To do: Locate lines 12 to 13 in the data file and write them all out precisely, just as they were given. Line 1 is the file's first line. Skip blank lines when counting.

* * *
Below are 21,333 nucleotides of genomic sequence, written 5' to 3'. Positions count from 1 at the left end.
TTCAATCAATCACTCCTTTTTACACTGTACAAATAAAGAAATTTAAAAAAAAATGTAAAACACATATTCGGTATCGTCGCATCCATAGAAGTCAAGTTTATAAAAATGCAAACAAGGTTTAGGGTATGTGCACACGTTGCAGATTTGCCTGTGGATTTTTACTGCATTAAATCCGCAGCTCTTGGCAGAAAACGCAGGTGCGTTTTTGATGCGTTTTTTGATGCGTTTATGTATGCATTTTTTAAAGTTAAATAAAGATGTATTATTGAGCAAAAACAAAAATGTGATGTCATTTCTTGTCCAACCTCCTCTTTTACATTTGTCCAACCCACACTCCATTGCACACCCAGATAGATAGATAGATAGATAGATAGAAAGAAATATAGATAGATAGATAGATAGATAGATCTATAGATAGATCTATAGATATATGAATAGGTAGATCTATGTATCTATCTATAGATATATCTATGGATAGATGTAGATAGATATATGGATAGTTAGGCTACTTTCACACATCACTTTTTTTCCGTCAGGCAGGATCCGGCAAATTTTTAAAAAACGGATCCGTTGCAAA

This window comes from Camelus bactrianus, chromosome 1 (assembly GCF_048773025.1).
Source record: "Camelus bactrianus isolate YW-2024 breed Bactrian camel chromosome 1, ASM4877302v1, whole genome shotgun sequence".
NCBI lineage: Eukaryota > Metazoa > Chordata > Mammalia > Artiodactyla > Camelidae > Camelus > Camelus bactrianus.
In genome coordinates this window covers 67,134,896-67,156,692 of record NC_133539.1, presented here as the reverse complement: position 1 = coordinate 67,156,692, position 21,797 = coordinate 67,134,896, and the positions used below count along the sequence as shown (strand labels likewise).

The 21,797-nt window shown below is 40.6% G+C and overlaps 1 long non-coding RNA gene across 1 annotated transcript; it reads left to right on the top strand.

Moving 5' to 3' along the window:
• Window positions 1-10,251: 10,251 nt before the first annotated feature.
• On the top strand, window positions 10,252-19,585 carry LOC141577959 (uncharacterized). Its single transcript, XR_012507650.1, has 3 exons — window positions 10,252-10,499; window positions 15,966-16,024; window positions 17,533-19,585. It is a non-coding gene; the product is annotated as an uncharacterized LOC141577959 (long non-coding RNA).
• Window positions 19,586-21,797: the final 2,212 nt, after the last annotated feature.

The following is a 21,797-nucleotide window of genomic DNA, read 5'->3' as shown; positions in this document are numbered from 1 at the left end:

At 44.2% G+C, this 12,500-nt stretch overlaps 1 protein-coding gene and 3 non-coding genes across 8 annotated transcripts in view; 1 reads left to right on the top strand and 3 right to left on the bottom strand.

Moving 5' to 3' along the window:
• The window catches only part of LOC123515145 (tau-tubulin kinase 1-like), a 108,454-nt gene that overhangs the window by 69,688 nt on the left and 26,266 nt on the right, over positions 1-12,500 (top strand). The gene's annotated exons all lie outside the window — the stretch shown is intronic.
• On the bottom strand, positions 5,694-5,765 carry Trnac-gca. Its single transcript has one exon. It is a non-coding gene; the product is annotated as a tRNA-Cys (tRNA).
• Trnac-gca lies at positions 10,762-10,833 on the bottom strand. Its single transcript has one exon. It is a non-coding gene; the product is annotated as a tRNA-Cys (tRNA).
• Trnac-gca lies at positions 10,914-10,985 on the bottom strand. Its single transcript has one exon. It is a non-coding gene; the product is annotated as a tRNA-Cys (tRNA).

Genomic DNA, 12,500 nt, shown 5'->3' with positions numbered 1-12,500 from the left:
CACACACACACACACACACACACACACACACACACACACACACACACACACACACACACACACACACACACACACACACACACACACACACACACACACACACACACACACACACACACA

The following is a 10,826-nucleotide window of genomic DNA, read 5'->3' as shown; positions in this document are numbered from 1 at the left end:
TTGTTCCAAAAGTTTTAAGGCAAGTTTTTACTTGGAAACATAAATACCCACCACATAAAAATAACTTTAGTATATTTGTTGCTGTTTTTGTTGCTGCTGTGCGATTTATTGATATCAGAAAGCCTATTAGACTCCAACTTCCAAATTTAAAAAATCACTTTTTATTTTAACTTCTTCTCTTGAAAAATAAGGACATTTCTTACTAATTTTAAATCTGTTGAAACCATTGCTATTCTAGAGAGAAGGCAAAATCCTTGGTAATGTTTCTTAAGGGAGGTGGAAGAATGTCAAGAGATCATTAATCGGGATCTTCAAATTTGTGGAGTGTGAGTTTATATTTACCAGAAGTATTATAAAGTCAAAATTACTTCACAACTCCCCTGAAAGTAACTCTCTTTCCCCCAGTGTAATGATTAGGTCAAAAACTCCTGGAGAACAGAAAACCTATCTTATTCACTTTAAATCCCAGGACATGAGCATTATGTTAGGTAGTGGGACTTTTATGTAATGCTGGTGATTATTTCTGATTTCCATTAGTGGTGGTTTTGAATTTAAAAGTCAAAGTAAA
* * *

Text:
The following is a 21,797-nucleotide window of genomic DNA, read 5'->3' as shown; positions in this document are numbered from 1 at the left end:

At 44.2% G+C, this 12,500-nt stretch overlaps 1 protein-coding gene and 3 non-coding genes across 8 annotated transcripts in view; 1 reads left to right on the top strand and 3 right to left on the bottom strand.